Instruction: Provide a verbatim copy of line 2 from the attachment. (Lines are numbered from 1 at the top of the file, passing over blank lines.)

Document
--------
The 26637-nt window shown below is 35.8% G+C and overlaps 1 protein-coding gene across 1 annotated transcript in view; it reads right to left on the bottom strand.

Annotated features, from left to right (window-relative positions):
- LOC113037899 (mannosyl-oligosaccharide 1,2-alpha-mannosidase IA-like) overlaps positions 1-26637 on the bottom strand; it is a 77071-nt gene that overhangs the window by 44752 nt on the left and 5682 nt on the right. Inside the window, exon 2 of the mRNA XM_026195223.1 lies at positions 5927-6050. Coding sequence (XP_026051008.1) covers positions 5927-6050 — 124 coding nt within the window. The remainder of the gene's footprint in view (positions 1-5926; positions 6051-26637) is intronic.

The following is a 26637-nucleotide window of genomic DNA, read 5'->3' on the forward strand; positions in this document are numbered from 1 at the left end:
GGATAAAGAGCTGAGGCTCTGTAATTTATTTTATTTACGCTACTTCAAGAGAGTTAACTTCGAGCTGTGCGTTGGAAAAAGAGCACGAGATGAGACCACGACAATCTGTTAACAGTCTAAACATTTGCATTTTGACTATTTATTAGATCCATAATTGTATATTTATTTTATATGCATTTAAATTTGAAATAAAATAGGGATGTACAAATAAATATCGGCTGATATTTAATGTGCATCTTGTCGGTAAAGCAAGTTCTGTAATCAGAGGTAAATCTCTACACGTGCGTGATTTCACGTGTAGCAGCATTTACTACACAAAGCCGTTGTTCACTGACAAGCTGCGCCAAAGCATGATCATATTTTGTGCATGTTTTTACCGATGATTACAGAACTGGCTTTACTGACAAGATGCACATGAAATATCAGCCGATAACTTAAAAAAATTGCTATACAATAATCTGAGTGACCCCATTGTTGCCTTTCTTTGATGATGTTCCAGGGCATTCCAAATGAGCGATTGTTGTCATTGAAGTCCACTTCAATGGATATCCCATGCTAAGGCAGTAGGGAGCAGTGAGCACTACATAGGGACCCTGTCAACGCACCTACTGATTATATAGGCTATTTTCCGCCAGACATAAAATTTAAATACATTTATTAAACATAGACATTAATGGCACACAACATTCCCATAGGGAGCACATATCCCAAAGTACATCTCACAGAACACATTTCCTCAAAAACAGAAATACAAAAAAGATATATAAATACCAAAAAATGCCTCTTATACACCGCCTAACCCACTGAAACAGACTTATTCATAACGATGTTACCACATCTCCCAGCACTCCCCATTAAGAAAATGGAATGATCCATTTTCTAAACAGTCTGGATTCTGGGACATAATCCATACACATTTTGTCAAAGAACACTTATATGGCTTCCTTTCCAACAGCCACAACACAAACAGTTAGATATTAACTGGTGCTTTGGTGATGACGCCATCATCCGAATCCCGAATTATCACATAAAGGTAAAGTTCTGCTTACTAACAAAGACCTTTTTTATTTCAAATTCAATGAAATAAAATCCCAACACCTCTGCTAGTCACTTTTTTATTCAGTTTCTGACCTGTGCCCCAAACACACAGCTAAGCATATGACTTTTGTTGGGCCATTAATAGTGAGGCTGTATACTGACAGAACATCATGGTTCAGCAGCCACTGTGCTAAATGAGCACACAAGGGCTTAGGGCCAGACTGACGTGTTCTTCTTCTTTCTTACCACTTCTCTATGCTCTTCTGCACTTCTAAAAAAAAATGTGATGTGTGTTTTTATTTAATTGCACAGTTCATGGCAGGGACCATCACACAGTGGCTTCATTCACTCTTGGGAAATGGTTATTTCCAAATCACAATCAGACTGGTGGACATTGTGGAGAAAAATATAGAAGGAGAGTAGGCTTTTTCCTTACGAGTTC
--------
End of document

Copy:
Annotated features, from left to right (window-relative positions):